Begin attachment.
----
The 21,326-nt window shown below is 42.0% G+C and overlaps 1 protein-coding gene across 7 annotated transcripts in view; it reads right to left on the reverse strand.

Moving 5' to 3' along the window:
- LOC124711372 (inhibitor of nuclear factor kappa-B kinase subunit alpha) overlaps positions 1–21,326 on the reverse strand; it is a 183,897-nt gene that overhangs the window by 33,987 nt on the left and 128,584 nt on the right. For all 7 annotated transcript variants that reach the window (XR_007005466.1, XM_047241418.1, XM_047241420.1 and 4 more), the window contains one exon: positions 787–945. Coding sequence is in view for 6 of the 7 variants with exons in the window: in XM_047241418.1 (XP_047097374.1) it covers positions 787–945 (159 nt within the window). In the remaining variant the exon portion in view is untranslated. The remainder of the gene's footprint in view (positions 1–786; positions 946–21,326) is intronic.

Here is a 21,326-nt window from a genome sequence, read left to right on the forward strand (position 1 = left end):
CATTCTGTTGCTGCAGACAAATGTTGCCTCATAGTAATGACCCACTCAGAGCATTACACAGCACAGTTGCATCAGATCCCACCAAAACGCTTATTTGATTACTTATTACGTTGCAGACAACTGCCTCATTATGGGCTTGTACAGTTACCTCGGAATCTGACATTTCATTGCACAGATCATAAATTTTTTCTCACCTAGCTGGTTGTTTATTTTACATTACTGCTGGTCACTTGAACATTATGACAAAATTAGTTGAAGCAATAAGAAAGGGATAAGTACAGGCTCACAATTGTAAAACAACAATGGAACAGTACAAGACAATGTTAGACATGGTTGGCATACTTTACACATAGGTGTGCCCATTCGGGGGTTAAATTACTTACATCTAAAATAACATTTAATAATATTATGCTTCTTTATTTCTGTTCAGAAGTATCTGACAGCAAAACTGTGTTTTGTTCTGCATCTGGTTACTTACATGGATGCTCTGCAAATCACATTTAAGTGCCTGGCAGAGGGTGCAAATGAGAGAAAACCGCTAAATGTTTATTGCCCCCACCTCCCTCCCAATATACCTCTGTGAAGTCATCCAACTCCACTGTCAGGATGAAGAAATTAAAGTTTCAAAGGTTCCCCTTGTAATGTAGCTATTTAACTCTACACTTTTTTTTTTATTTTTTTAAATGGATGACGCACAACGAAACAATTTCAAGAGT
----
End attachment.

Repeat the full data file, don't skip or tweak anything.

The 21,326-nt window shown below is 42.0% G+C and overlaps 1 protein-coding gene across 7 annotated transcripts in view; it reads right to left on the reverse strand.

Moving 5' to 3' along the window:
- LOC124711372 (inhibitor of nuclear factor kappa-B kinase subunit alpha) overlaps positions 1–21,326 on the reverse strand; it is a 183,897-nt gene that overhangs the window by 33,987 nt on the left and 128,584 nt on the right. For all 7 annotated transcript variants that reach the window (XR_007005466.1, XM_047241418.1, XM_047241420.1 and 4 more), the window contains one exon: positions 787–945. Coding sequence is in view for 6 of the 7 variants with exons in the window: in XM_047241418.1 (XP_047097374.1) it covers positions 787–945 (159 nt within the window). In the remaining variant the exon portion in view is untranslated. The remainder of the gene's footprint in view (positions 1–786; positions 946–21,326) is intronic.

Here is a 21,326-nt window from a genome sequence, read left to right on the forward strand (position 1 = left end):
CATTCTGTTGCTGCAGACAAATGTTGCCTCATAGTAATGACCCACTCAGAGCATTACACAGCACAGTTGCATCAGATCCCACCAAAACGCTTATTTGATTACTTATTACGTTGCAGACAACTGCCTCATTATGGGCTTGTACAGTTACCTCGGAATCTGACATTTCATTGCACAGATCATAAATTTTTTCTCACCTAGCTGGTTGTTTATTTTACATTACTGCTGGTCACTTGAACATTATGACAAAATTAGTTGAAGCAATAAGAAAGGGATAAGTACAGGCTCACAATTGTAAAACAACAATGGAACAGTACAAGACAATGTTAGACATGGTTGGCATACTTTACACATAGGTGTGCCCATTCGGGGGTTAAATTACTTACATCTAAAATAACATTTAATAATATTATGCTTCTTTATTTCTGTTCAGAAGTATCTGACAGCAAAACTGTGTTTTGTTCTGCATCTGGTTACTTACATGGATGCTCTGCAAATCACATTTAAGTGCCTGGCAGAGGGTGCAAATGAGAGAAAACCGCTAAATGTTTATTGCCCCCACCTCCCTCCCAATATACCTCTGTGAAGTCATCCAACTCCACTGTCAGGATGAAGAAATTAAAGTTTCAAAGGTTCCCCTTGTAATGTAGCTATTTAACTCTACACTTTTTTTTTTATTTTTTTAAATGGATGACGCACAACGAAACAATTTCAAGAGT